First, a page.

When applying for a job, some employers may request a curriculum vitae (CV). In the U.S, a CV is more common for academic and medical careers. However, in the UK, it's often the first item that employers receive from job applicants.
A CV is comparable to a resume, but there are key differences. A resume is a brief summary of qualifications, education and experience, and these are typically one page in length. A CV, on the other hand, provides an in-depth overview of a person's experience and qualifications, and it's not unusual for a CV to be two or three pages in length.
If you're asked to write and submit a CV to an employer, you'll need to provide personal information, your education, your work experience, your accomplishments, your skills, your references and your interests/hobbies. Regarding the first six items on the list, you may easily expand on these and provide the employer with useful information to help him assess your qualifications. But with regard to the hobbies and interests section of your CV, you might hit a brick wall.
Naturally, you may question what to include and what to exclude from this section.
Understand, however, that although a seemingly insignificant section of your curriculum vitae, your hobbies and interests give employers insight into your background and personality. In addition, your interests can indicate how well you'll perform in certain roles. Therefore, you need to provide valuable information.
Here are a few tips to help you write about your hobbies and interests on your CV.
#1. Brainstorm your interests and hobbies on a scratch sheet on paper. For example, do you enjoy playing sports? Are you an avid reader? Do you belong to any clubs or organizations? Do you play a musical instrument? How do you spend your vacations?
#2. Provide details for each hobby or interest on your list. For this section of the CV, some job seekers include one-word bullet points to describe their hobbies and interest -- hiking, running, swimming, dancing, cooking, etc. However, to make your CV standout, give the employer more. Rather than list "volunteering" as a bullet point, flesh out the point and provide background information. You don't need to tell a long story. But at least mention where you volunteer. Likewise, if you play a musical instrument, do you play with a band?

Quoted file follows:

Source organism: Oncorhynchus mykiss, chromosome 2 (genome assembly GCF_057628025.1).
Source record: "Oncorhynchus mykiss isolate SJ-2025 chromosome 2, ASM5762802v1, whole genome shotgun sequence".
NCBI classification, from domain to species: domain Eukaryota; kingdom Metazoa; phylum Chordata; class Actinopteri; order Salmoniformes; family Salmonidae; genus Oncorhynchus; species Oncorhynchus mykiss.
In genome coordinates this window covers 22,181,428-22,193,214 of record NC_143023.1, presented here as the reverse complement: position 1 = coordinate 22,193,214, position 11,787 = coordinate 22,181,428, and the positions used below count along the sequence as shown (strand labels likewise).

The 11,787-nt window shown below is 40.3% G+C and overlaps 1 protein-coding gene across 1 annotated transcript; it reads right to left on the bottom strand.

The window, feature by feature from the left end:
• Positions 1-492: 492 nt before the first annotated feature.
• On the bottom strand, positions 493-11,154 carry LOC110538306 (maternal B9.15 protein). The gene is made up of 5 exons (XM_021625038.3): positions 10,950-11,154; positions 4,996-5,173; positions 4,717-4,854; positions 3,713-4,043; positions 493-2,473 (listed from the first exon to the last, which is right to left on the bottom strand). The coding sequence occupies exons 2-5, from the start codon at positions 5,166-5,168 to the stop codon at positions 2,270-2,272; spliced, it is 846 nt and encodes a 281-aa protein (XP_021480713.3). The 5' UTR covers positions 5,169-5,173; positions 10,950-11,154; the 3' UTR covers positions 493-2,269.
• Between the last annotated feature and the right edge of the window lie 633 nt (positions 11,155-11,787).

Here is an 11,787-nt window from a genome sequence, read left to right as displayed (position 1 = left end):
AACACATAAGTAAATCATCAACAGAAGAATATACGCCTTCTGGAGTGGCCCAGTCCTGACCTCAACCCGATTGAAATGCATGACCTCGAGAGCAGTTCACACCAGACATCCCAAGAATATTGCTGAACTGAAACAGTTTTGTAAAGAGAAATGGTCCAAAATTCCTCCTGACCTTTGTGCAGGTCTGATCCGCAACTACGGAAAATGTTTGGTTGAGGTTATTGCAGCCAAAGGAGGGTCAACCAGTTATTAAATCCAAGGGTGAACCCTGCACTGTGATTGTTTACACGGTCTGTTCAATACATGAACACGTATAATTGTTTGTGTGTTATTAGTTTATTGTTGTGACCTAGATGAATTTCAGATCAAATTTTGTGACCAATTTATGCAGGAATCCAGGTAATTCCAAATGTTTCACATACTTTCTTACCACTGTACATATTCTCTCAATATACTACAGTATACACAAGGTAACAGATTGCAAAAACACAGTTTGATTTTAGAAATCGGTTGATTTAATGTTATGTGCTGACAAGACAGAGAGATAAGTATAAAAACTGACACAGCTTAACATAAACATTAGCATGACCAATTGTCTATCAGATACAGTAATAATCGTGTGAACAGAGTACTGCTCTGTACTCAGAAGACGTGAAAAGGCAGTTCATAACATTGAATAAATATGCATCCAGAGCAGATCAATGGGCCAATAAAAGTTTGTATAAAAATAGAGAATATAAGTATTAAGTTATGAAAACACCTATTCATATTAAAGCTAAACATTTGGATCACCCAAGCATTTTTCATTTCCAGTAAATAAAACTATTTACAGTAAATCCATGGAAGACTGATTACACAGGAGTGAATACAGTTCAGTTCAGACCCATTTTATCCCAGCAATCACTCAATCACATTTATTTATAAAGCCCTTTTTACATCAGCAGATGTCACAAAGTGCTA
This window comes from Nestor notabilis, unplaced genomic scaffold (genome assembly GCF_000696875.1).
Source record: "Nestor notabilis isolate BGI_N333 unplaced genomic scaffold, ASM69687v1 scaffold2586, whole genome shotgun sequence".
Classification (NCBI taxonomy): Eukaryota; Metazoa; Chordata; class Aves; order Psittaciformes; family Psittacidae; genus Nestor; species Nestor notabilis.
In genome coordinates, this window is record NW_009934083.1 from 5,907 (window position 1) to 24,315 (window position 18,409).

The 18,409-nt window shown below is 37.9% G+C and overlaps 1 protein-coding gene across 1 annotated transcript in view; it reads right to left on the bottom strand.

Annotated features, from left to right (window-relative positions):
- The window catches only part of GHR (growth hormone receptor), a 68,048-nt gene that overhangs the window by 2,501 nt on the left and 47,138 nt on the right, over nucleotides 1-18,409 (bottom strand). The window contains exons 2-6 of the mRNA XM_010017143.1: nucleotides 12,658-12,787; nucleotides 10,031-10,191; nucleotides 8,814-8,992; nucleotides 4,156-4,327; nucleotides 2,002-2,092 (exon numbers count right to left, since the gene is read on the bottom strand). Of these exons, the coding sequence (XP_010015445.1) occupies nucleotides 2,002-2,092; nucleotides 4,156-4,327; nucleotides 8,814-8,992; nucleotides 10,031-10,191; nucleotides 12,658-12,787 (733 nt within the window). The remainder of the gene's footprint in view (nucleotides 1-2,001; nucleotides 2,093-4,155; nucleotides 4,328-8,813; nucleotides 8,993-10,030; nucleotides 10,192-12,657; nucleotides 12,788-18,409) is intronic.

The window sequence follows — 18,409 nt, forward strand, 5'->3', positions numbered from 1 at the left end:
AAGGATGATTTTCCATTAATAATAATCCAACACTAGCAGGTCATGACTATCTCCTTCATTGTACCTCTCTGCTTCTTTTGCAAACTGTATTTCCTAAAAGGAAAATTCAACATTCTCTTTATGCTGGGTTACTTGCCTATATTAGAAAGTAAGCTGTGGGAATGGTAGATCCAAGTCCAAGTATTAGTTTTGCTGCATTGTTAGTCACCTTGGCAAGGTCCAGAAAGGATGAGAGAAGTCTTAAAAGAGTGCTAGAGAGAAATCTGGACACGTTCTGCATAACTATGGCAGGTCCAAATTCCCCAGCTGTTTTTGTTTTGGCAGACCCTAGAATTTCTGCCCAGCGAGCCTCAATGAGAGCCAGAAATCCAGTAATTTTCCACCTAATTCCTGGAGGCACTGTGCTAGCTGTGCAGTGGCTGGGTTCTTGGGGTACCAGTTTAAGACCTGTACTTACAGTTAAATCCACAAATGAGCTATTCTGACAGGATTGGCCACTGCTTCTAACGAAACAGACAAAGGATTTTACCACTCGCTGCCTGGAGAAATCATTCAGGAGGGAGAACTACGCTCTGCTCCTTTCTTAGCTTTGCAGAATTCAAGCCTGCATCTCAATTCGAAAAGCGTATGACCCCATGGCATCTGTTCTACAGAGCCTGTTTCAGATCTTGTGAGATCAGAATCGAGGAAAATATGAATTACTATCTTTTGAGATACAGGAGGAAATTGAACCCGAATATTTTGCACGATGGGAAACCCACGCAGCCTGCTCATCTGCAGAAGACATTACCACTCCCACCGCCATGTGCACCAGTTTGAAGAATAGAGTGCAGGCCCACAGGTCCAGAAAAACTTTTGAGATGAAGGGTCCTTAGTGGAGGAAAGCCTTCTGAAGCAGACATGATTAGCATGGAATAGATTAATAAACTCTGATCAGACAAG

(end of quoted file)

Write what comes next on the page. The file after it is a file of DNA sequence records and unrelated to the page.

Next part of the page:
#3. Tailor your curriculum vitae to each employer. It's tempting to create a generic section for hobbies and interests. However, your chances of getting an interview increase if you customise or tailor the section to each position. Your hobbies and interests probably include a mixture of team-focused activities and solitary activities. Rather than bombard employers with too much detail, only list relevant hobbies and interests.
Let's say that you're applying for a job that requires a lot of social interaction and team work. Given the nature of this job, you should focus on hobbies and interests that convey your experience working with a team or your ability to socialise.
Then again, if the job entails working alone, including non-team or group activities indicates your ability to work independently. There are no hard and fast rules regarding what to include or exclude. Just make sure your hobbies and interests are relevant. Here are a few examples of items to include, and what they say about you.
- I enjoy running and recently finished a marathon (you're active and healthy)
- I'm presently enrolled in a beginner's cooking class (you're a social person)
- I enjoy playing sports and recently joined a community football team (you're a team player)
- In my spare time, I enjoy completing crossword puzzles and playing chess (you're a problem-solver)
Only include four to five hobbies and interests. Do not mention controversial interests, such as witchcraft. Also, exclude any risky hobbies, such as base jumping or skydiving. These might turn off the employer.
What hobbies and interests are included on your CV? Please give us some hints…
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